2: Wearing Hunters Gloves (CRITICAL)

This is absolutely critical in protecting your hands.  It doesn’t mean if the crossbow fires and hits your hand it won't hurt your hand, but it will significantly reduce the severity of injury.   This could be the difference between losing finger and keeping finger.

3: Weight Distribution

It’s good to know that crossbows are front heavy, whereas rifles are middle or rear heavy.  Thus, you have to learn how to position yourself differently when firing a crossbow to ensure you are able to maintain the right balance and hand placement. 

The support of one of the hands is necessary for safe and accurate shooting.  That hand is placed directly under the arrow groove (typically the non-dom hand).

3: Weight Distribution

It’s good to know that crossbows are front heavy, whereas rifles are middle or rear heavy.  Thus, you have to learn how to position yourself differently when firing a crossbow to ensure you are able to maintain the right balance and hand placement. 

The support of one of the hands is necessary for safe and accurate shooting.  That hand is placed directly under the arrow groove (typically the non-dom hand).

IN CASE OF INJURY

In case of an injury it’s REALLY IMPORTANT to quickly clean the wound with any room temperature water and have a bandage that can put pressure at the wound site to help control the bleeding.

If the bleeding is really bad, it’s always good to have a spare rubber band to put around your finger (like a ring). Once the bandage is on, safely compress the wound to control any bleeding  (it’s important to remove any tourniquet like the rubber-band).

The goal is to preserve blood flow to hopefully save the finger.

If the finger is amputated, follow the same steps first, wash the wound, put bandage on and control bleeding.  Then look for the amputated portion.  Place the finger in a bag of water and place the water on ice.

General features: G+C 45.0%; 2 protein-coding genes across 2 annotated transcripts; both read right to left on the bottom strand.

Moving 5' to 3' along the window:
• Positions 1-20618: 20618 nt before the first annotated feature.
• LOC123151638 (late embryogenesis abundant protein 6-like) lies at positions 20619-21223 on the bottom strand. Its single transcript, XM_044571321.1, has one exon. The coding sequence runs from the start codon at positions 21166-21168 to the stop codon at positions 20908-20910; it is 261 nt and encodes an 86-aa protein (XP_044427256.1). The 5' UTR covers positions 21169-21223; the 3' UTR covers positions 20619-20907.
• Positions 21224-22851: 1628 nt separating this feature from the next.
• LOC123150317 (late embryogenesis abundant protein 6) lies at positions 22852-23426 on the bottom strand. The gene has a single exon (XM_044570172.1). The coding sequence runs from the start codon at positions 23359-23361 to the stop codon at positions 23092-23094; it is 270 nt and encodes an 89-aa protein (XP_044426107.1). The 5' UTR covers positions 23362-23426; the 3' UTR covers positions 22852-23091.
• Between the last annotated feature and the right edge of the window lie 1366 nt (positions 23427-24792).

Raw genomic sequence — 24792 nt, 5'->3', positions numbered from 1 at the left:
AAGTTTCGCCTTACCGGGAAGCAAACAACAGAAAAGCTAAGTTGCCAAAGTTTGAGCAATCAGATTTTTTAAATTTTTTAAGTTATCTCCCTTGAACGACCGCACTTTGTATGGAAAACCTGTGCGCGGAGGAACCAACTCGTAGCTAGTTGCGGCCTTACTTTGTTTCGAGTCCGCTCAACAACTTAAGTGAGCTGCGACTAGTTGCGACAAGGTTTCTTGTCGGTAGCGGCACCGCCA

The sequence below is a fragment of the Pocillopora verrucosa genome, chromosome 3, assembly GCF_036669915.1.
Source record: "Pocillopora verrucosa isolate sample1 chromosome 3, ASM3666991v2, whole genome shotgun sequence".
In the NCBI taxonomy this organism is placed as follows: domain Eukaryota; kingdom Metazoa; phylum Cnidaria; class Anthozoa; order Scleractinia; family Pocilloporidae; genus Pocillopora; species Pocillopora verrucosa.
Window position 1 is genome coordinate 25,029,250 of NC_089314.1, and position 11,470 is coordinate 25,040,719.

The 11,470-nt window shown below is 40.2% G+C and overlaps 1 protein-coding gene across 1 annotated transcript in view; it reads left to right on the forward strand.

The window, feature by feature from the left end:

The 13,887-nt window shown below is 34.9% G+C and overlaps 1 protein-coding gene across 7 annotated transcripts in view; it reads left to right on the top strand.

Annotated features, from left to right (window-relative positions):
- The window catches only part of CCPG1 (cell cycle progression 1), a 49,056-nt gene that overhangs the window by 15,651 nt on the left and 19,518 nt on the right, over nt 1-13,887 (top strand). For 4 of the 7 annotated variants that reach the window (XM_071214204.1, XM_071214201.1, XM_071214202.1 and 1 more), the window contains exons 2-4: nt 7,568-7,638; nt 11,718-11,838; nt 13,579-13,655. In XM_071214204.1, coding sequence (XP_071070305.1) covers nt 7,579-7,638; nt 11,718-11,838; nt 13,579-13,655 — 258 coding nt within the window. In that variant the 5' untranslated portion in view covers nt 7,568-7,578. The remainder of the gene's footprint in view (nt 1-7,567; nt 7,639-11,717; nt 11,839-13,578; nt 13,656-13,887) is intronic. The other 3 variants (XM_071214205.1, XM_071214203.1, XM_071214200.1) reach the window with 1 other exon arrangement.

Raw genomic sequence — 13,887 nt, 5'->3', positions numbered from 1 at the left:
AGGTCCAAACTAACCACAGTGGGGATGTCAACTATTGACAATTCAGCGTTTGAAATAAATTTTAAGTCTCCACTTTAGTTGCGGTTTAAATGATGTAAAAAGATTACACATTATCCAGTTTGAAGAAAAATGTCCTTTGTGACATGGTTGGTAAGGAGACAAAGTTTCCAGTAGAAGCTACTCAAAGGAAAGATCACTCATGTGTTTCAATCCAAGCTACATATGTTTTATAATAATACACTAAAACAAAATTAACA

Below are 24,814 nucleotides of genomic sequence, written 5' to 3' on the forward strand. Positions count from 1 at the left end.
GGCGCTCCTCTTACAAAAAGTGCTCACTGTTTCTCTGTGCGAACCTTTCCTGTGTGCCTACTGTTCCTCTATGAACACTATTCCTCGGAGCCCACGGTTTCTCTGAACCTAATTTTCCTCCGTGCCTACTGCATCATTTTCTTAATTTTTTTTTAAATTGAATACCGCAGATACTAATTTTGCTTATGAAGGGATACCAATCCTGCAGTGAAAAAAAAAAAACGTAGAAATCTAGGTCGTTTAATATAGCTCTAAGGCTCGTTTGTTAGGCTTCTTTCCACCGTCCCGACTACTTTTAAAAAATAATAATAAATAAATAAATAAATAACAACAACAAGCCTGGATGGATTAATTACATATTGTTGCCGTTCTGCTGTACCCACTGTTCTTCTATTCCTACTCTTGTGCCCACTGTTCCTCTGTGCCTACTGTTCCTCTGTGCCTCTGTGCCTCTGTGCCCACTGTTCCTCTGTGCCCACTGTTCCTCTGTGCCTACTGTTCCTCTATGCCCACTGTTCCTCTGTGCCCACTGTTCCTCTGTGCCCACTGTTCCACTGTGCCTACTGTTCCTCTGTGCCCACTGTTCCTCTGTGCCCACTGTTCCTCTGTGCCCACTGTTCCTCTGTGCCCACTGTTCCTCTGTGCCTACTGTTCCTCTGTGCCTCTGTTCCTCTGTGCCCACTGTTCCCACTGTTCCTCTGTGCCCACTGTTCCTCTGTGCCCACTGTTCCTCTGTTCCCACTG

DO NOT HAVE ICE DIRECTLY TOUCH THE FINGER OR AMPUTATED PIECE. 

It’s very important to bring any piece you may find because the pieces can be used for reconstruction if the finger cannot be replanted.


Did you find this information to be helpful?  Check out our previous blog posts for more!


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Disclaimer: This blog provides general information and discussions about health and related subjects. The information and other content provided in this blog, or in any linked materials, are not intended and should not be construed as a diagnosis or any kind of medical advice,  nor is the information a substitute for professional medical expertise or treatment.

If you or any other person has a medical concern, you should consult with your health care provider or seek other professional medical treatment. Never disregard professional medical advice or delay in seeking it because of something that you have read on this blog or in any linked materials. If you think you may have a medical emergency, call your doctor or emergency services immediately.

IN CASE OF INJURY

In case of an injury it’s REALLY IMPORTANT to quickly clean the wound with any room temperature water and have a bandage that can put pressure at the wound site to help control the bleeding.

If the bleeding is really bad, it’s always good to have a spare rubber band to put around your finger (like a ring). Once the bandage is on, safely compress the wound to control any bleeding  (it’s important to remove any tourniquet like the rubber-band).

The goal is to preserve blood flow to hopefully save the finger.

If the finger is amputated, follow the same steps first, wash the wound, put bandage on and control bleeding.  Then look for the amputated portion.  Place the finger in a bag of water and place the water on ice.

DO NOT HAVE ICE DIRECTLY TOUCH THE FINGER OR AMPUTATED PIECE. 

It’s very important to bring any piece you may find because the pieces can be used for reconstruction if the finger cannot be replanted.


Did you find this information to be helpful?   Check out our previous blog posts for more!

RETURN TO TOP
HOME PAGE 

Disclaimer: This blog provides general information and discussions about health and related subjects. The information and other content provided in this blog, or in any linked materials, are not intended and should not be construed as a diagnosis or any kind of medical advice,  nor is the information a substitute for professional medical expertise or treatment.

If you or any other person has a medical concern, you should consult with your health care provider or seek other professional medical treatment. Never disregard professional medical advice or delay in seeking it because of something that you have read on this blog or in any linked materials. If you think you may have a medical emergency, call your doctor or emergency services immediately.